Most notable is his 1996 screed, Slouching Towards Gomorrah: Modern Liberalism and American Decline, in which he denounced Thomas Jefferson and others of the “founding fathers” whose passionate defense of equality and human rationality he found particularly abhorrent.
He made no effort to square this vitriolic attack on the Declaration of Independence with his claim that judicial decisions should be based on determining the “original intent” of those who wrote the Constitution and other basic documents of the American republic.
In truth, the revolutionary-democratic spirit of the American Revolution is diametrically opposed to the rigid defense of wealth and privilege by Bork and the American ruling class as a whole.
Media retrospectives on Bork were compelled to take note of his long record of foul and retrograde politics, while nonetheless hailing him as “a man of great charm, compassion and intellect” (the Washington Post ) and an individual for whom there was “no question of his integrity or intelligence (the New York Times ).
Such praise is testament to the fact that the liberal establishment itself is in basic agreement with the repudiation of democratic rights and the heritage of the American Revolution. It is the Obama administration that is now overseeing the dismantling of the most fundamental principles enshrined in the Declaration of Independence and the Bill of Rights.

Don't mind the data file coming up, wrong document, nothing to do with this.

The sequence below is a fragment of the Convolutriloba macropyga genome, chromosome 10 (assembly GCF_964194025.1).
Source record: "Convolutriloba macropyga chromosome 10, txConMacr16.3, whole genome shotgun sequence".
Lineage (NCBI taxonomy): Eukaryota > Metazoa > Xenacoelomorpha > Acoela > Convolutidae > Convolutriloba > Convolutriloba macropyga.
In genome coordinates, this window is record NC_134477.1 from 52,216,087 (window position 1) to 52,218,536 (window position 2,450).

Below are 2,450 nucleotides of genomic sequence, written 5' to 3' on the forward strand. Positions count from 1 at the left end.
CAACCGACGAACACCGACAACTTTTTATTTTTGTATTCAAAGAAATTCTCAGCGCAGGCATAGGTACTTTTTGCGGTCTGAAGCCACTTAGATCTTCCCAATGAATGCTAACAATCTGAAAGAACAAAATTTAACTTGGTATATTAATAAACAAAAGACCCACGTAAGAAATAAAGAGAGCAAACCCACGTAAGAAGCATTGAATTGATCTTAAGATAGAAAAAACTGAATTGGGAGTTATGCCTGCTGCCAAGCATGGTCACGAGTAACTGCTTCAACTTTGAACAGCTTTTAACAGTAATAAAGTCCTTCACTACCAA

The essence of what Bork represented was his opposition to democracy and equality. In his 1996 lecture “Equality, the Rights of Man and the Birth of Socialism,” SEP National Chairman David North called attention to a critical passage in Bork’s Slouching Toward Gomorrah denouncing the Declaration of Independence.
Bork wrote, “Despite its rhetorical vagueness or because of it, the Declaration of Independence profoundly moved Americans at the time and still does. The proposition that all men are created equal said what the colonists already believed, and so, as Gordon Wood put it, equality became ‘the single most powerful and radical force in all of American history.’ That is true and, though it verges on heresy to say so, it is also profoundly unfortunate.”
As North explained, Bork went on to defend the accumulation of great wealth amidst dire poverty, to sneer at all criticism of inequality as motivated by envy, and to denounce “any form of social policy that places even the slightest restraint upon the exercise of property rights, the extraction of profits and the accumulation of personal wealth.”
This description applies to the basic consensus of the American ruling class, as the political establishment moves to dismantle every remnant of social reform put in place in the 20th century.
The author also recommends:
Equality, the Rights of Man, and the Birth of Socialism
[24 October 1996]